Flowering Onion Purple Sensation
Allium aflatunense Purple Sensation
2, 3, 4, 5, 6, 7, 8, 9, 10
Full Sun, Half Sun / Half Shade
9 bulbs per sq. ft.
Plant 5″ deep
Late spring to early summer
Easy To Grow, Attract Butterflies, Bee Friendly, Deer Resistant, Squirrel Resistant, Fragrant Flower / Foliage, Good For Cut Flowers, Good For Dried Flowers
Average, Well Draining
Bag of 10
Bulb, Rhizome, Tuber
Northeast, Southeast, Midwest, West, Southwest, Pacific Northwest
Toxic to dog and cats.
This stunning fashionable plant, with large globes of rosy-purple crowded spherical umbels, Allium ‘Purple Sensation’ is a darker, richer purple than the mauve of its parent. They are popular in both architectural and formal planting plus the long lasting flowers are ideal for cutting.
Held aloft and rising up to 3ft or so before they break, the buds are like a conurbation of Turkish domes. The dense, rich-purple globes appear in early summer held high on erect stems above strap-like, mid green leaves, they never need staking. Extremely easy to grow, the seedlings have a lust for life and only take three years to flower.
Alliums look spectacular grouped in a pot, or in a sunny border, dotted in groups among ornamental grasses, or as part of a Mediterranean scheme. The plants can be allowed to self-seed to make impressive clumps. Plant en masse to be sure to have cut flowers, they flower earlier in full sun an a little later in shade. The flower stalks dry well and can be used in arrangements or they can be left outside to provide winter interest as they look good covered in frost.
The flowers last a long time and help fill that awkward gap between the later spring bulbs and the perennials. By the time the papery tunic on the alliums has broken, the garden is in full swing and caught between spring and summer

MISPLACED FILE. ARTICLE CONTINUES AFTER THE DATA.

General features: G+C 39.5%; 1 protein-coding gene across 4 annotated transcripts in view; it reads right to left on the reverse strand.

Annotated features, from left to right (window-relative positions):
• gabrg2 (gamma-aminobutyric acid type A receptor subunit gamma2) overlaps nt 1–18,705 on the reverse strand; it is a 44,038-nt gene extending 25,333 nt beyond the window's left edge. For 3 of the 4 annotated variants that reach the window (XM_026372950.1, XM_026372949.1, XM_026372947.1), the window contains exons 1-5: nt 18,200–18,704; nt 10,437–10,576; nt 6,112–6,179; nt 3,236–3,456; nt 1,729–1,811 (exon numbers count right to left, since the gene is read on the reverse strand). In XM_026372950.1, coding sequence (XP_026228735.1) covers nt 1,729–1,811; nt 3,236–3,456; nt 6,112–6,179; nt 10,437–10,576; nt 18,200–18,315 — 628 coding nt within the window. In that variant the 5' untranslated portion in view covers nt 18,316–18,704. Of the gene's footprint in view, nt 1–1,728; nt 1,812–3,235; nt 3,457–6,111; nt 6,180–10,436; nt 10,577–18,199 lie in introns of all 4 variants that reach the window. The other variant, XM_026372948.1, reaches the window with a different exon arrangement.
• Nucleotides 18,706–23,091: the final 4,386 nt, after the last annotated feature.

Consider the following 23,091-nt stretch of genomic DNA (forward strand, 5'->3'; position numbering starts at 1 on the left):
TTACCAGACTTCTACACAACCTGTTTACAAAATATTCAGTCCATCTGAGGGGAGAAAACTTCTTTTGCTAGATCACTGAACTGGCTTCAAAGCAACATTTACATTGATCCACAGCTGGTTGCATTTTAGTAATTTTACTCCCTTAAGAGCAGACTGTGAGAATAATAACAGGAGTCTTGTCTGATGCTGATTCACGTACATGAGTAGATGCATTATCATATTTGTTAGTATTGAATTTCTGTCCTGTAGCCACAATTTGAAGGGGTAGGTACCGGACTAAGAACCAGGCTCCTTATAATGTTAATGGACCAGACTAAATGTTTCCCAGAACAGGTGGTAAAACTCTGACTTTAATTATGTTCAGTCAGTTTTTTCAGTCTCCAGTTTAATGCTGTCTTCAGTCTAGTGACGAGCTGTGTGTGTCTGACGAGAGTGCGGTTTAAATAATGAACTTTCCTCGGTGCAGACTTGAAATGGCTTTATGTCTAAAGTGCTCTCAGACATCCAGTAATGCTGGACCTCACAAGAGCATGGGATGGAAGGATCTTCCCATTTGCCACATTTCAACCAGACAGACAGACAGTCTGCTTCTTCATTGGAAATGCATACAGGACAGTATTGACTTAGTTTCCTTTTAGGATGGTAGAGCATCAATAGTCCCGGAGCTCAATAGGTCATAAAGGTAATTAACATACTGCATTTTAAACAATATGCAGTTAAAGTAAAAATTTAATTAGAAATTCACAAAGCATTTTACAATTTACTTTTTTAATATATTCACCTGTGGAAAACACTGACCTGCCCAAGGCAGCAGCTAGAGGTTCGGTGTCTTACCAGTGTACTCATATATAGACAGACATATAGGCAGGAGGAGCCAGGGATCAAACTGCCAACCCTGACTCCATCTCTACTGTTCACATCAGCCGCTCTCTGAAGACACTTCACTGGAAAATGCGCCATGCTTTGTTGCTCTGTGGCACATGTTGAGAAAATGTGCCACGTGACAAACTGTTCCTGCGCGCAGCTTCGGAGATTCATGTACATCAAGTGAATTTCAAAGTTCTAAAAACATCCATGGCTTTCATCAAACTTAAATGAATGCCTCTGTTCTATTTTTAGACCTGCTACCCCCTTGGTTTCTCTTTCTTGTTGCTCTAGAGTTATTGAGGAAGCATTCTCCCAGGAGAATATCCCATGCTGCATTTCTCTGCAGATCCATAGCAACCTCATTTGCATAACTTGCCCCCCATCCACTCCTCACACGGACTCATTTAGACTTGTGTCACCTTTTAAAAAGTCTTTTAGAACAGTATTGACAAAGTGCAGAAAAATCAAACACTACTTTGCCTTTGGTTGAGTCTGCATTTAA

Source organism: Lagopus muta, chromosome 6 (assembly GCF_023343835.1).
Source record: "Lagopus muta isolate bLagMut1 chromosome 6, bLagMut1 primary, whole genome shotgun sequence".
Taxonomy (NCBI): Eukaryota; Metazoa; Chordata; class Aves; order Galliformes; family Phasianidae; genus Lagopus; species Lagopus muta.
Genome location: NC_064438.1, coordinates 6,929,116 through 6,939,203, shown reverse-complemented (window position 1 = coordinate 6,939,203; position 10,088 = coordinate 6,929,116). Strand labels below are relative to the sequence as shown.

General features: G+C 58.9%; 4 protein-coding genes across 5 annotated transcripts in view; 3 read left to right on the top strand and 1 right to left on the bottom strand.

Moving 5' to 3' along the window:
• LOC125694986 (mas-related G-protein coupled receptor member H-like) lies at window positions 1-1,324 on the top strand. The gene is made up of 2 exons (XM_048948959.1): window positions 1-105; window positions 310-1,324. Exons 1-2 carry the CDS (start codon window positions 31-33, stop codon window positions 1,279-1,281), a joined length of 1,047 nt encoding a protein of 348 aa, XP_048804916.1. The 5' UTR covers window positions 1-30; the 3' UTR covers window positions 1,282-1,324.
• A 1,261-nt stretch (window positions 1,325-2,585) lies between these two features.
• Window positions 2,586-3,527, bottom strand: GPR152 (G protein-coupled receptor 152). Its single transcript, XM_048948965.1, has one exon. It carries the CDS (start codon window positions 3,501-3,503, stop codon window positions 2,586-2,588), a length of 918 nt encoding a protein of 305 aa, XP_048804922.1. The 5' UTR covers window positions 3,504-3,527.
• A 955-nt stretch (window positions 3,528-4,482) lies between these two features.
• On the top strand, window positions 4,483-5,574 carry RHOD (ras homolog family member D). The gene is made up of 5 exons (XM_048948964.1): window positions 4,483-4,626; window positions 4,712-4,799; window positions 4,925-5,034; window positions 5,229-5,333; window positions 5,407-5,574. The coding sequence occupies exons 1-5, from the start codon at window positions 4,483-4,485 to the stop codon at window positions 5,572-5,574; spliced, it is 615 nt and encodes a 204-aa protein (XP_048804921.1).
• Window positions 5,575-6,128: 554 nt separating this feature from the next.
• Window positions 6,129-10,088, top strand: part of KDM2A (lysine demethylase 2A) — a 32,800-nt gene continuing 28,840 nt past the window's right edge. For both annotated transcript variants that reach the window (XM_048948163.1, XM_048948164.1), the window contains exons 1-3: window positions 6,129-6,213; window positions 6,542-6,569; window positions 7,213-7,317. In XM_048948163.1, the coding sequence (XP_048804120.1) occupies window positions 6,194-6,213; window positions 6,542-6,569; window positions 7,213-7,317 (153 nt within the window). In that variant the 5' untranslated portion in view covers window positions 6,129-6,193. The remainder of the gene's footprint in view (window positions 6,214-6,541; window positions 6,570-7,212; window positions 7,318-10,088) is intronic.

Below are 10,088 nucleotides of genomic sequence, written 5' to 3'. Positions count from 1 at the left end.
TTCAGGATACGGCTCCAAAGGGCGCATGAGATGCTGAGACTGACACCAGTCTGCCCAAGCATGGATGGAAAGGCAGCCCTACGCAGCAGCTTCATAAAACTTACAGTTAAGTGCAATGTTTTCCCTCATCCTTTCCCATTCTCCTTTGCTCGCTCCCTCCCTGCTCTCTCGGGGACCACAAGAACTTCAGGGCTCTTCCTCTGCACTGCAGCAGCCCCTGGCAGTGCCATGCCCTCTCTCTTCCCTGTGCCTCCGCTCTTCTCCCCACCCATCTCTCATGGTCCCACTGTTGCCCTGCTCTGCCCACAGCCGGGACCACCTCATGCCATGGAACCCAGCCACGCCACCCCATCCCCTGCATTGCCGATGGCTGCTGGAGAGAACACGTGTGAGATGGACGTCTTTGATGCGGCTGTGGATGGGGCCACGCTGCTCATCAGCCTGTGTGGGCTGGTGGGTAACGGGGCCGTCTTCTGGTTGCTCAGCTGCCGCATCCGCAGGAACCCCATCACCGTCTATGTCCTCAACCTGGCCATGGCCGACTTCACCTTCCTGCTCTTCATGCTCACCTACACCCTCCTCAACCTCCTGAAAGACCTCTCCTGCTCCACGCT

- Awarded the RHS Award of Garden Merit
Allium hollandicum ‘Purple Sensation’ has been awarded the Royal Horticultural Society’s Award of Garden Merit (AGM).
The RHS Herbaceous Plant Committee described ‘Purple Sensation’ as: “A bulbous herbaceous perennial to 90cm, with short basal leaves dying down by flowering time. Flowers small, vivid rosy-purple, in crowded spherical umbels. Attractive seed heads.”
Sowing: Sow at any time of year.
The seeds can be sown directly where they are to flower at any time of year, or can be sown indoors, the seedlings over wintered in the greenhouse and then planted out in the following spring.
Allium seeds need a period of moisture and cold after harvest before they will germinate, usually this is necessary to either allow the embryo to mature or to break dormancy.
If sown indoors in warmer weather, the period of dormancy can be artificially stimulated by placing the moistened seed in a refrigerator. It is best to sow them on moistened, well draining compost, seal the container in a polythene bag and leave everything in the refrigerator for 3 to 5 weeks at around 4 to 5°C (39 to 41°F). The seeds must be moist whilst being pre-chilled, but it doesn’t usually benefit them to be actually in water or at temperatures below freezing. After prechilling bring out of the fridge to 13 to 16°F (55 to 60°F)
Light seems to be beneficial and so pre-chilled seeds should have only the lightest covering of compost over them, and the seed trays etc. should be in the light. Compost should be kept moist but not wet at all times. Germination should occur 18 to 21 days.
Prick out each seedling as it becomes large enough to handle, transplant into 7.5cm (3in) pots or trays to grow on. Gradually acclimatise to outdoor conditions for 10 to 15 days before planting out.
Plant out in spring into fertile, well drained soil. Add grit when grown in clay soils to improve drainage. Remember that the foliage dies back as flowering commences; you may wish to place this behind a smaller plant to disguise its foliage. When planting try to plant in groups of at least 3 or 5 as they do look much better in clumps.
Prepare the soil prior to planting by cultivating up to 30cm of soil, on heavier soils add a couple of handfuls of grit under each Allium before planting to improve drainage. Alliums grow well in most soil types but do prefer to be planted in well-drained sunny spots. The bulbs of Alliums vary tremendously in size so the best advice on planting depth is to plant Allium bulbs at a depth of three to four time their depth in the soil. On light soils, increase the planting depths to help anchor the taller varieties. The soil around Alliums should be kept moist during the flowering period.